Thus we have a little living world within itself adapted to these inland lakes of brine.
Charles Darwin, The Voyage of the Beagle
On April 3, 1833, the Beagle arrives at the mouth of the Rio Negro. Darwin begins by commenting on the geography: sandstone strata, with a layer of pumice (volcanic) pebbles – did these travel all the way (400 miles) from the Andes? The surface is largely gravel, with even brackish water scarce. The small colony, called El Carmen (or Patagones), is small and at risk from attack by Indians, and stories of several such attacks are related to Darwin.
He rides to a salt water lake, and is amazed to find that the lake is inhabited, by, among other things, worms, and wonders at how these could be live, “crawling among crystals of sulphate of soda and lime”. He suspects that the reddish tinge to some parts of the lake is caused by infusoria, and that the green tinge in others is caused by yellow-green algae. He notes that flamingos live and breed near this lake, as they often do around brine lakes.
Brine shrimp (which I should mention is given a tale in Richard Dawkins’ wonderful The Ancestor’s Tale), live, we are told, in great numbers around the brine-pans in Lymington (in England) – but only where the water is extremely salty!
Well may we affirm that every part of the world is habitable! Whether lakes of brine, or those subterranean ones hidden beneath volcanic mountains – warm mineral springs – the wide expanse and depths of the ocean – the upper regions of the atmosphere, and even the surface of perpetual snow – all support organic beings.
Darwin travels with a party to Bahia Blanca, setting out on August 11, and Darwin enjoys what is apparently his first night camping out under the open sky. There are few animals about, but Darwin is curious about the agouti – a creature similar (in some ways) to a rabbit. It fills the same ecological niche, and yet it has only three hind toes (rabbits have four), and is significantly larger. The agouti seem to have had their range greatly limited sometime in the last 150 years, and was previously far more abundant in some locations, and Darwin wonders what has changed, in this barely inhabited country, to so alter the agouti’s range.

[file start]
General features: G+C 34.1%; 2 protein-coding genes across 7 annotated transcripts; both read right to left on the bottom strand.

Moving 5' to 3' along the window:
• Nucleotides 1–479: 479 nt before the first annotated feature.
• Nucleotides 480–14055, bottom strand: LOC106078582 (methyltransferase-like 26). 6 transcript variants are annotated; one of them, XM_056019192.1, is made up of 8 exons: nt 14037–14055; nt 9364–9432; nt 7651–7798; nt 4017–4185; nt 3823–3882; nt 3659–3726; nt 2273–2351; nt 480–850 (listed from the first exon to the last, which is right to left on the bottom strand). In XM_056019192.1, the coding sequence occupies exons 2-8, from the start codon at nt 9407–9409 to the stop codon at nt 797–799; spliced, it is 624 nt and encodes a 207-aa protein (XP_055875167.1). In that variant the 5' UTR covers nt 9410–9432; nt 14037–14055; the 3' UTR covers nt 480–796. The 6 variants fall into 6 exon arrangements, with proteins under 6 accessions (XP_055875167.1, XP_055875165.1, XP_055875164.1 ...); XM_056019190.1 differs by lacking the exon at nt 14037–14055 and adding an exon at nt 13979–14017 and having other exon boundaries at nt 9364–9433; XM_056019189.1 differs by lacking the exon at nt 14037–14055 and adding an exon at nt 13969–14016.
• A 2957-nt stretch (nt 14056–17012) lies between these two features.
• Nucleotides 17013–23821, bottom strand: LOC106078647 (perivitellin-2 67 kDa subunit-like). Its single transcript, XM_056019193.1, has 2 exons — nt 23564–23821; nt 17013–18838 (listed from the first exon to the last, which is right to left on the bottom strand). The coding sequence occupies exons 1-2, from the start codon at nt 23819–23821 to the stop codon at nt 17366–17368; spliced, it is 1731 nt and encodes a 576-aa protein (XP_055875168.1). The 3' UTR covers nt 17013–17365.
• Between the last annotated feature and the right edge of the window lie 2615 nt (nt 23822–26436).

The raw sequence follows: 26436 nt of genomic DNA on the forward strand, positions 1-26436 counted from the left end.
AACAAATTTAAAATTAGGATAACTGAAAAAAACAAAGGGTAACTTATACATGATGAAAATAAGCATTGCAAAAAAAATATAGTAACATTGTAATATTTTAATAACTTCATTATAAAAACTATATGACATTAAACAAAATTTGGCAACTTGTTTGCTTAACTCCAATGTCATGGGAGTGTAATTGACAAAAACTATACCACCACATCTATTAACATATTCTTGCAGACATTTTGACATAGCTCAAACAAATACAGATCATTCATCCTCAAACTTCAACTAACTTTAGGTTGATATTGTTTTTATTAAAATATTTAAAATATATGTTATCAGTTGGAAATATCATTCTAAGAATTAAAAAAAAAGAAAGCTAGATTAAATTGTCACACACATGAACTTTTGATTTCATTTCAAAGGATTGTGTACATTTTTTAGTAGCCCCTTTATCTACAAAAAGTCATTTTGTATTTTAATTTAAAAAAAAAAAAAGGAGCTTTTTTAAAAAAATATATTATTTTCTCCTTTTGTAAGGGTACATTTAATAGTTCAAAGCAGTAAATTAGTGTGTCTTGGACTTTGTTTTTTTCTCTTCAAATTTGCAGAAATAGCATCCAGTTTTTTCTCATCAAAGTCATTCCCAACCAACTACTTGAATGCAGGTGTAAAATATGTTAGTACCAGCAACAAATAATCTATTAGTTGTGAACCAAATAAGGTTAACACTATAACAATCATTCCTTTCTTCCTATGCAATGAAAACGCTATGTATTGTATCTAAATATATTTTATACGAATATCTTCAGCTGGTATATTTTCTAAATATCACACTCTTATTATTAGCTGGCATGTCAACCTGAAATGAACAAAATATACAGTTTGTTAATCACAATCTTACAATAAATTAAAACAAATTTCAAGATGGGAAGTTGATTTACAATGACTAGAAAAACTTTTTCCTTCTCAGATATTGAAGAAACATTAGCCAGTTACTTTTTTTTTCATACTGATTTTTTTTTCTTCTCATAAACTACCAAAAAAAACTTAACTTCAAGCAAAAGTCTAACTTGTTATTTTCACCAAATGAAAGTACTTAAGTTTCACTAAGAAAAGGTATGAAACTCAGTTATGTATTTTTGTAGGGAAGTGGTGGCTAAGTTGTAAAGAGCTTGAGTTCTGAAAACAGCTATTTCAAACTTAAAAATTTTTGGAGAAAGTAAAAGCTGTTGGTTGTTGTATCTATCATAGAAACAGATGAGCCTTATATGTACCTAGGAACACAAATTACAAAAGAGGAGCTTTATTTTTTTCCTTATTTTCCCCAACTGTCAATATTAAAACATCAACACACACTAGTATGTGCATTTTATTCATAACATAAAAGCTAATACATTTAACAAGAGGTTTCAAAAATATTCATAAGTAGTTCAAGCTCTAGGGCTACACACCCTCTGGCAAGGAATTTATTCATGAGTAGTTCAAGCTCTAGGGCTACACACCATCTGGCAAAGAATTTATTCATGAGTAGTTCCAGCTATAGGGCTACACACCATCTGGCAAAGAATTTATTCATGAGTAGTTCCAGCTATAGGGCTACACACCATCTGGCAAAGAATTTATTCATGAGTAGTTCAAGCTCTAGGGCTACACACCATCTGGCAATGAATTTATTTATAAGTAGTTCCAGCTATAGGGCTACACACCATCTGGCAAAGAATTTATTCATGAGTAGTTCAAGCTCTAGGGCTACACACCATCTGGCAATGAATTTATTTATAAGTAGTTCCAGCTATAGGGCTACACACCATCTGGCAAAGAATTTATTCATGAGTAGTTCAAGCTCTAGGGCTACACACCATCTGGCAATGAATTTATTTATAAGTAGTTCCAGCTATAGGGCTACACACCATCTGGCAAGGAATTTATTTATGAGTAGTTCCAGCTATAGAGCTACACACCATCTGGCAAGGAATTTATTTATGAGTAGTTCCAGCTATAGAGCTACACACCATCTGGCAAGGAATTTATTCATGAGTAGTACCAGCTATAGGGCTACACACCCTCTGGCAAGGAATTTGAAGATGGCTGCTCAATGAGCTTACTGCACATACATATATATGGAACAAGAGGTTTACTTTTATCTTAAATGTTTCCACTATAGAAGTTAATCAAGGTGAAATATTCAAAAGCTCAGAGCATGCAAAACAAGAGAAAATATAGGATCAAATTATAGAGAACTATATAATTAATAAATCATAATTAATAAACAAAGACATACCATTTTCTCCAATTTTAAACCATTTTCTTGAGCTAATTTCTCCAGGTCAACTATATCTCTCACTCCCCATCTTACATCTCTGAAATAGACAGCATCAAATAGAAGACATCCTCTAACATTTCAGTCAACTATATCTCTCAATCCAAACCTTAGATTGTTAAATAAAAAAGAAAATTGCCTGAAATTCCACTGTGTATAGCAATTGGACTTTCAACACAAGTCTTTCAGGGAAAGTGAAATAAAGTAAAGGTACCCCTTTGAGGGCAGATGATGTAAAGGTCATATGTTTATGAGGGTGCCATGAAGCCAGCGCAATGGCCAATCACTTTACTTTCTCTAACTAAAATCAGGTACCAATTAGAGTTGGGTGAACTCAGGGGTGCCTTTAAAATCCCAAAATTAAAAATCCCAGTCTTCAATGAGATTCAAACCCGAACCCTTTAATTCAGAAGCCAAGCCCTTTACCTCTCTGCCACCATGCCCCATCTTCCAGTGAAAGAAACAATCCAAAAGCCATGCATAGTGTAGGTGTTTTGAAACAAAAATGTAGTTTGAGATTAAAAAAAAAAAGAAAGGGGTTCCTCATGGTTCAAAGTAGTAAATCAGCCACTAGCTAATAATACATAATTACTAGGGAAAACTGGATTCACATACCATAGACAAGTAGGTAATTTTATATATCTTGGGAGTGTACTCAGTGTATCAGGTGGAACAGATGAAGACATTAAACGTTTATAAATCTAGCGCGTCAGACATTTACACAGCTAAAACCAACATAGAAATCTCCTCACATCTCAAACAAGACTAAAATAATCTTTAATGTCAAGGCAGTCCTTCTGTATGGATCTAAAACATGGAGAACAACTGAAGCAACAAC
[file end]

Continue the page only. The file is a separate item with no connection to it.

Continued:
Shortly after arriving at the Rio Colorado, the party arrive at the camp of General Rosas, the former governor and current military commander of Argentina. Darwin thought highly of him at the time, writing “He is a man of extraordinary character, and has a most predominant influence in the country, which it seems he will use to its prosperity and advancement”. An 1845 footnote adds: “This prophecy has turned out entirely and miserably wrong”.
There are many stories current about the rigid manner in which his laws were enforced. One of these was, that no man, on penalty of being put into the stocks, should carry his knife on a Sunday: this being the principal day for gambling and drinking, many quarrels arose, which from the general manner of fighting with the knife often proved fatal. One Sunday the Governor came in great form to pay the Estancia a visit, and General Rosas, in his hurry, walked out to receive him with his knife, as usual, stuck in his belt. The steward touched his arm, and reminded him of the law; upon which turning to the Governor, he said he was extremely sorry, but that he must go into the stocks, and that till let out, he possessed no power even in his own house. After a little time the steward was persuaded to open the stocks, and to let him out, but no sooner was this done, than he turned to the steward and said, “You now have broken the laws, so you must take my place in the stocks.” Such actions as these delighted the Gauchos, who all possess high notions of their own equality and dignity.
The party travel through a marsh, and Darwin’s horse falls, covering him in mud and without a change of clothes. There is also a threat of Indian attack, and follow the line of a marsh (which offers the easiest escape, as you can still get away on foot even if your horse is tired or taken out).
Bahia Blanca is a very small village, and under some threat of attack, as the land was taken by force by the Argentine government, as opposed to being bought. On arriving, Darwin goes to see if the Beagle has arrived yet; it has not. There is little water available, and Darwin is somewhat distressed at the lack. One one ride out to the harbour, the party worries that there may be Indians hunting them, but this only turns out to be the wife and sister-in-law of the major’s son.
They sleep in Punta Alta, and Darwin spends some time looking for fossils. In the morning, they find the fresh tracks of a puma, and see a number of skunks (which all other animals – and Darwin’s party – make a point of avoiding).